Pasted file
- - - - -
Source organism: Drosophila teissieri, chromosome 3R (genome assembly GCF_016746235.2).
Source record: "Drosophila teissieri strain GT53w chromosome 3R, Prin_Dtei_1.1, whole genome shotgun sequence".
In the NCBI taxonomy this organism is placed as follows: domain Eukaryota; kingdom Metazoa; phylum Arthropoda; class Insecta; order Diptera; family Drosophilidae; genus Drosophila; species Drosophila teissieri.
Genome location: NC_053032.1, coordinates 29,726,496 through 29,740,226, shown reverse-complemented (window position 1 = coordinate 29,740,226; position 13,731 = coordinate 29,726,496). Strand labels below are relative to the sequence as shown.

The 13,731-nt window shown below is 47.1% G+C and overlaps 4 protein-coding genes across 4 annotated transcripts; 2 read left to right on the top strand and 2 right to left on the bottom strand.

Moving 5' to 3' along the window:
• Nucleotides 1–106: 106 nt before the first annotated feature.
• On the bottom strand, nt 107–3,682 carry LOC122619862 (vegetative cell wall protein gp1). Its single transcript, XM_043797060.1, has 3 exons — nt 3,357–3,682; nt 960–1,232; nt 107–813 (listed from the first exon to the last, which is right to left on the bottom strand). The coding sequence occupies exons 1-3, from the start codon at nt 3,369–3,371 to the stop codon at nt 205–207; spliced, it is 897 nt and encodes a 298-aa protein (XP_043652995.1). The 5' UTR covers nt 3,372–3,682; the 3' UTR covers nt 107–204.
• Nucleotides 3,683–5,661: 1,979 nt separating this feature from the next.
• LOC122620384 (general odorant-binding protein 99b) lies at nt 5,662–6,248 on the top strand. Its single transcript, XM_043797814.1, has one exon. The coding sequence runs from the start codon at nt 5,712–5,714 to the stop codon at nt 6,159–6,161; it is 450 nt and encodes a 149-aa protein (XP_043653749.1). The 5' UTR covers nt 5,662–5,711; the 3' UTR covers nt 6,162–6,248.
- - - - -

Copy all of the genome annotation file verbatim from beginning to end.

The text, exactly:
Source organism: Drosophila teissieri, chromosome 3R (genome assembly GCF_016746235.2).
Source record: "Drosophila teissieri strain GT53w chromosome 3R, Prin_Dtei_1.1, whole genome shotgun sequence".
In the NCBI taxonomy this organism is placed as follows: domain Eukaryota; kingdom Metazoa; phylum Arthropoda; class Insecta; order Diptera; family Drosophilidae; genus Drosophila; species Drosophila teissieri.
Genome location: NC_053032.1, coordinates 29,726,496 through 29,740,226, shown reverse-complemented (window position 1 = coordinate 29,740,226; position 13,731 = coordinate 29,726,496). Strand labels below are relative to the sequence as shown.

The 13,731-nt window shown below is 47.1% G+C and overlaps 4 protein-coding genes across 4 annotated transcripts; 2 read left to right on the top strand and 2 right to left on the bottom strand.

Moving 5' to 3' along the window:
• Nucleotides 1–106: 106 nt before the first annotated feature.
• On the bottom strand, nt 107–3,682 carry LOC122619862 (vegetative cell wall protein gp1). Its single transcript, XM_043797060.1, has 3 exons — nt 3,357–3,682; nt 960–1,232; nt 107–813 (listed from the first exon to the last, which is right to left on the bottom strand). The coding sequence occupies exons 1-3, from the start codon at nt 3,369–3,371 to the stop codon at nt 205–207; spliced, it is 897 nt and encodes a 298-aa protein (XP_043652995.1). The 5' UTR covers nt 3,372–3,682; the 3' UTR covers nt 107–204.
• Nucleotides 3,683–5,661: 1,979 nt separating this feature from the next.
• LOC122620384 (general odorant-binding protein 99b) lies at nt 5,662–6,248 on the top strand. Its single transcript, XM_043797814.1, has one exon. The coding sequence runs from the start codon at nt 5,712–5,714 to the stop codon at nt 6,159–6,161; it is 450 nt and encodes a 149-aa protein (XP_043653749.1). The 5' UTR covers nt 5,662–5,711; the 3' UTR covers nt 6,162–6,248.